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Related to befogged: fog up, foggily
See: lost
References in periodicals archive ?
199/20; Robinson, Befogged, supra note 133, at 318.
His presumed break with the supposedly befogged and enchained world of "standard" academia reveals a certain kind of conceit.
That critical connection has become befogged in years of hyperbolic alarms, official ineptitude, enormous spending and political sleight of hand.
Puck had told him that several plays earlier; but Shapiro, befogged by his romanticism and sentimentality, has forgotten, or never understood.
The meaning of the term "the absurd" is mightily obscured and befogged by the common use of the adjective "absurd"--Webster's New World College Dictionary defines it as "dull, deaf, insensible; so clearly untrue or unreasonable as to be laughable or ridiculous" (6).
The inclination to take humanity as it comes that makes Naipaul a novelist also makes him a relentless critic of true belief befogged by abstraction.
Yet befogged as he was by beer and fan adulation, Wolfe was shrewd enough to see that the Olympic Games, which he attended almost every day with his new German girlfriend, amounted to much more than a mere athletic event, and that the very meticulousness of the games' organization suggested something sinister about the hosts: .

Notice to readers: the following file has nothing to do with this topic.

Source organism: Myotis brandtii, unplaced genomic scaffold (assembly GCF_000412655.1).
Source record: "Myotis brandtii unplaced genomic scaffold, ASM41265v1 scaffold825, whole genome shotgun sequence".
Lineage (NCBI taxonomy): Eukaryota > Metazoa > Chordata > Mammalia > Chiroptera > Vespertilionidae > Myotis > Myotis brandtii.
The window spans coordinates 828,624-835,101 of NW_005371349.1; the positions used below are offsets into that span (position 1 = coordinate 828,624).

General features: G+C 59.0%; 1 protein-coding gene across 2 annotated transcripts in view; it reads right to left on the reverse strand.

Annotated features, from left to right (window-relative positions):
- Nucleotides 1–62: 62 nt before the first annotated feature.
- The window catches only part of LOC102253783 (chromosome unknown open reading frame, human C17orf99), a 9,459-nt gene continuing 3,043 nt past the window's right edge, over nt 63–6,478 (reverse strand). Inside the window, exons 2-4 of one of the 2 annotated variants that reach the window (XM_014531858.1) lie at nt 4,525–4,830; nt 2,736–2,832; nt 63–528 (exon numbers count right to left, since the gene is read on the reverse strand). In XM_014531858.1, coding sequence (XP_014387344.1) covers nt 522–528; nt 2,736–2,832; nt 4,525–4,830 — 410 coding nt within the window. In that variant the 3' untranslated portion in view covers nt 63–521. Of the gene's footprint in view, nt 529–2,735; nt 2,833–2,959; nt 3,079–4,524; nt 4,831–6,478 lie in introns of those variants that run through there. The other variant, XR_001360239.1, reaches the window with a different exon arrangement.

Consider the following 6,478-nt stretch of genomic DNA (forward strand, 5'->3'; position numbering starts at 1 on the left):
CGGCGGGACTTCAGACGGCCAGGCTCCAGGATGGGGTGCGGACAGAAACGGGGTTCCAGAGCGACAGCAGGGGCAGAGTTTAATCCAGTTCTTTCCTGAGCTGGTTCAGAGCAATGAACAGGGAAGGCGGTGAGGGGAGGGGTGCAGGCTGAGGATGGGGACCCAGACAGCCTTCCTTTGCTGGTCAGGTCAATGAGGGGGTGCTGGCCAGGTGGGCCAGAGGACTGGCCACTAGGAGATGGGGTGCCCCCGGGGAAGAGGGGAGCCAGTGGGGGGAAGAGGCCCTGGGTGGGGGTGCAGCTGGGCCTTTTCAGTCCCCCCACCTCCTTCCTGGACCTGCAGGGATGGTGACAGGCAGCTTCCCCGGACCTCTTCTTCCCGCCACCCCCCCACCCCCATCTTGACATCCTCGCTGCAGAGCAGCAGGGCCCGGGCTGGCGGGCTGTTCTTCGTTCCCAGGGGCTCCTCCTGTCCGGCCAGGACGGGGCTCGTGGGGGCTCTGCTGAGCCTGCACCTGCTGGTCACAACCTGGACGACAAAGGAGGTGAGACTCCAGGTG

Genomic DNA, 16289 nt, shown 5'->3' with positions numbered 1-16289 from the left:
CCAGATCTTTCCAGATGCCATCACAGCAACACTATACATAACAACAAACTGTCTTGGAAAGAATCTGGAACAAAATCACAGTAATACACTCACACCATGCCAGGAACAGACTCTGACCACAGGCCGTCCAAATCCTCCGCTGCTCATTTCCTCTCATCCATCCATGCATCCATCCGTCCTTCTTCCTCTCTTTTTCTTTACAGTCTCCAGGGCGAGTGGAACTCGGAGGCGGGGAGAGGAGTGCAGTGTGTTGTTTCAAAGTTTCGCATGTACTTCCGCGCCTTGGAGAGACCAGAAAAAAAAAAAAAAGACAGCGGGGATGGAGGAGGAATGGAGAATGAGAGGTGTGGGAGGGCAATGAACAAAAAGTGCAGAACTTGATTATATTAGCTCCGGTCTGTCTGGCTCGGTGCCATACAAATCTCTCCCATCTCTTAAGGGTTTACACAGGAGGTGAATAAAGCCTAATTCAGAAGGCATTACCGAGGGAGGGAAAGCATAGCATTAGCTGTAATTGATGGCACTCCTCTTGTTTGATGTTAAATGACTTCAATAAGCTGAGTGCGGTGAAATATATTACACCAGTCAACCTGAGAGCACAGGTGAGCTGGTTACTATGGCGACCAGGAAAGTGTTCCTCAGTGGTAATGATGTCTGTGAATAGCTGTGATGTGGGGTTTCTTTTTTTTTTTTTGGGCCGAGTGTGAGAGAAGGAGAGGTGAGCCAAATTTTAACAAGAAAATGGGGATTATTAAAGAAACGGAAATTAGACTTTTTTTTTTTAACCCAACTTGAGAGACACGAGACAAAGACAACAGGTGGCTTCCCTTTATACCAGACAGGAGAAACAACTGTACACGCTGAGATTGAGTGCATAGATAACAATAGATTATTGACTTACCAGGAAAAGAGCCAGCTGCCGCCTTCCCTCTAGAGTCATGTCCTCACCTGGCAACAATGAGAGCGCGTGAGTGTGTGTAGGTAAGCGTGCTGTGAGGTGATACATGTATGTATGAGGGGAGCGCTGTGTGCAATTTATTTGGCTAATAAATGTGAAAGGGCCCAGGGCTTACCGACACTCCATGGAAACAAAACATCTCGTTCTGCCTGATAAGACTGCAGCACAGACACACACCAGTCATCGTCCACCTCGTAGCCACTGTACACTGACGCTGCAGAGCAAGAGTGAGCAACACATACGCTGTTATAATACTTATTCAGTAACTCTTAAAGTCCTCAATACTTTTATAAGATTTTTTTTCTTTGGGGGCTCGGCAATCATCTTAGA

Such frank talk isn't much heard these days, especially not when the media dutifully follow the hallucinating president from military base to military base pledging victory in Iraq, and obedient audiences of soldiers, befogged in their own caverns of illusion, hoo-haw and cheer.
This is familiar but also calmingly provisional; it seems neither as desperate nor as personal as a five-library-book limit to a befogged third-grader, or the failed samba of explaining one's first love to a potential lover.
2) According to Lebrun, when the book is not omitted, all that critics can do with this work is recognize it as "the basis of Sade's work," without realizing the implications of their recognition: "It would seem, then, that each time The One Hundred and Twenty Days is recognized as an exception of fundamental importance in Sade's work, the act of recognition is immediately befogged by a systematically superimposed reappearance of each author's own thematic bias: literature for Jean Paulhan, the 'sacred' for Bataille, and for Philippe Roger, 'writing' itself' (3).
Historians will someday burrow among the musty artifacts of America's supercharged 24/7 news organizations--TV with its glammed-up sets, its convention skyboxes and satellite feeds; the well-fed correspondents on a first-name basis with second-rate sources; the newsmagazines with their gloss, gossip, and fluff--and they will rub their eyes and marvel that a nation possessed of such an enormous industry ostensibly specializing in the gathering and distribution of facts could yet remain so befogged.